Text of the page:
Wednesday, 9 November 2011

A Poem and Then Some

I don't have perfect recall of the kind of homework I did in my early years of primary school.   I don't particularly recall  doing any.  I do remember song time, rows of single digit arithmetic (I guess it was too simple to be worthy of the moniker 'mathematics'), and reading the Bobbsey Twins.

I certainly don't recall being given 10 days to memorize this poem and recite in front of the class in second grade:
La Cigale et la Fourmi

La Cigale ayant chanté
Tout l'été
Se trouva fort dépourvue
Quand la bise fut venue
Pas un seul petit morceau
De mouche ou de vermisseau
Elle alla crier famine
Chez la Fourmi sa voisine
La priant de lui prêter
Quelque grain pour subsister
Jusqu'à  la saison nouvelle
"Je vous paierai, lui dit-elle,
Avant l'août foi d'animal
Intérêt et principal
La Fourmi n'est pas prêteuse
C'est là son moindre défaut
Que faisiez-vous au temps chaud?
Dit-elle à cette emprunteuse
Nuit et jour à tout venant
Je chantais, ne vous déplaise
Vous chantiez? j'en suit fort aise
Eh bien! dansez maintenant

God bless the French and their mighty curriculum.  It's nice to see them pouring cream instead of skim milk into those young open minds.  Pretty impressive for an 8-year old doncha think?  At J's age, I was lucky if I could remember what time Get Smart was on TV...and it didn't get me any smarter.

Wednesday, 2 November 2011

“If you are lucky enough to have lived in Paris as a young man, then wherever you go for the rest of your life, it stays with you, for Paris is a moveable feast.”

One of my favorite bloggers, the full-of-grace Elizabeth over at A moon, worn as if it had been a shell  blogged her version of the following literary faves today and as I have been rather blog-blocked of late, I thought I'd plagiarize her idea and share the same.

1) What authors do you own the most books by?
J.R.R. Tolkien, Cornelius Ryan, Pierre Burton, Stephen Ambrose, Ernest Hemingway, Winston Churchill, J.K. Rowling, Thomas Friedman, Jon Krakauer

2) What book do you own the most copies of?
Does the complete and dog-eared Harry Potter series count?

3) Did it bother you that both those questions ended with prepositions?
It kind of did

4) What fictional character are you secretly in love with?
The Scarlett Pimpernel or Aragorn (Lord of the Rings), I'm a sucker for a man with a noble heart

5) What book have you read the most times in your life (excluding picture books read to children; i.e., Goodnight Moon does not count)?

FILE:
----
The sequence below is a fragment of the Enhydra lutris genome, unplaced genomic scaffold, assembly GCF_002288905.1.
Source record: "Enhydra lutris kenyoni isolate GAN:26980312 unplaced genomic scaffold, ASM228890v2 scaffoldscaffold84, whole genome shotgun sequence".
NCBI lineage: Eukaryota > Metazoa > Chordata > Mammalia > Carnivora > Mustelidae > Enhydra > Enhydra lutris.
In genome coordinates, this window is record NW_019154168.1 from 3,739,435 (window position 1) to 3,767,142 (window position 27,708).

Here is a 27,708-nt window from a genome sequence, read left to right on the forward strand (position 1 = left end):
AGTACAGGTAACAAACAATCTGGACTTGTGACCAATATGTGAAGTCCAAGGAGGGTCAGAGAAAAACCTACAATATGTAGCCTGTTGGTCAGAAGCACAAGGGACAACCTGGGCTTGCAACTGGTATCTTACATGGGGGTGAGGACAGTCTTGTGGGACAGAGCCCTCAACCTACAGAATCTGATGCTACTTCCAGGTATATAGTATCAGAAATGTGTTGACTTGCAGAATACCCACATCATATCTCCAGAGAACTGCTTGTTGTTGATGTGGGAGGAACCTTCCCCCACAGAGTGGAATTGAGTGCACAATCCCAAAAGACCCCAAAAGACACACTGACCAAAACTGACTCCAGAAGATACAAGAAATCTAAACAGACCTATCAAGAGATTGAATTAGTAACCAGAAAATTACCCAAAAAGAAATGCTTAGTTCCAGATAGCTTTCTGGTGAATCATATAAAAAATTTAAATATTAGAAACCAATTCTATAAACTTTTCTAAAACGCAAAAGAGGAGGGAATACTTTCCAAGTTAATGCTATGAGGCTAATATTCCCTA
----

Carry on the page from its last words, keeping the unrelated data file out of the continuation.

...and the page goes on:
And the Band Played On

6) What was your favorite book when you were ten years old?
Anything by Enid Blyton

7) What is the worst book you've read in the past year?
The Shack

8) What is the best book you've read in the past year?
The Book Thief

9) If you could force everyone here to read one book, what would it be?
The Old Man and the Sea

10) Who deserves to win the next Nobel Prize for Literature?
To quote Elizabeth "Good Lord, who knows? Who cares?"

11) What book would you most like to see made into a movie?
Life of Pi

13) Describe your weirdest dream involving a writer, book, or literary character.
Aragorn and it wasn't weird and I'm not describing it...

14) What is the most lowbrow book you've read as an adult?
All by Dan Brown and dang it, I've read them all

15) What is the most difficult book you've ever read?
Freedom at Midnight - Larry Collins and Dominique Lapierre

16) What is the most obscure Shakespeare play you've seen?
Pass but I've been inside his reconstructed Globe theatre in London and that was pretty cool

17) Do you prefer the French or the Russians?
Let's go with the French if you're counting Sainte-Exupery

18) Roth or Updike?

19) David Sedaris or Dave Eggers?
Easy - David Sedaris

20) Shakespeare, Milton, or Chaucer?

21) Austen or Eliot?

22) What is the biggest or most embarrassing gap in your reading?
The French and the Russians

23) What is your favorite novel?
The Sun Also Rises

24) Play?

25) Poem?
Ozymandias - Shelley
The Road Not Taken - Frost 
W.H. Auden

26) Essay?
I'm not fussed so anything in Atlantic Monthly or Vanity Fair

27) Short Story?
The Snows of Kilimanjaro

28) Work of nonfiction?
Ambrose's Band of Brothers or anything by Jon Krakauer

29) Who is your favorite writer?
Ernest Hemingway

30) Who is the most overrated writer alive today?
Jodi PicoultI HATE derivative writing and contrived plots

31) What is your desert island book?
A Farewell to Arms
A Moveable Feast

32) And... what are you reading right now?
Worst of Days - Karen Kissane
The Hobbit - J.R.R. Tolkien
Picnic at Hanging Rock - Joan Lindsay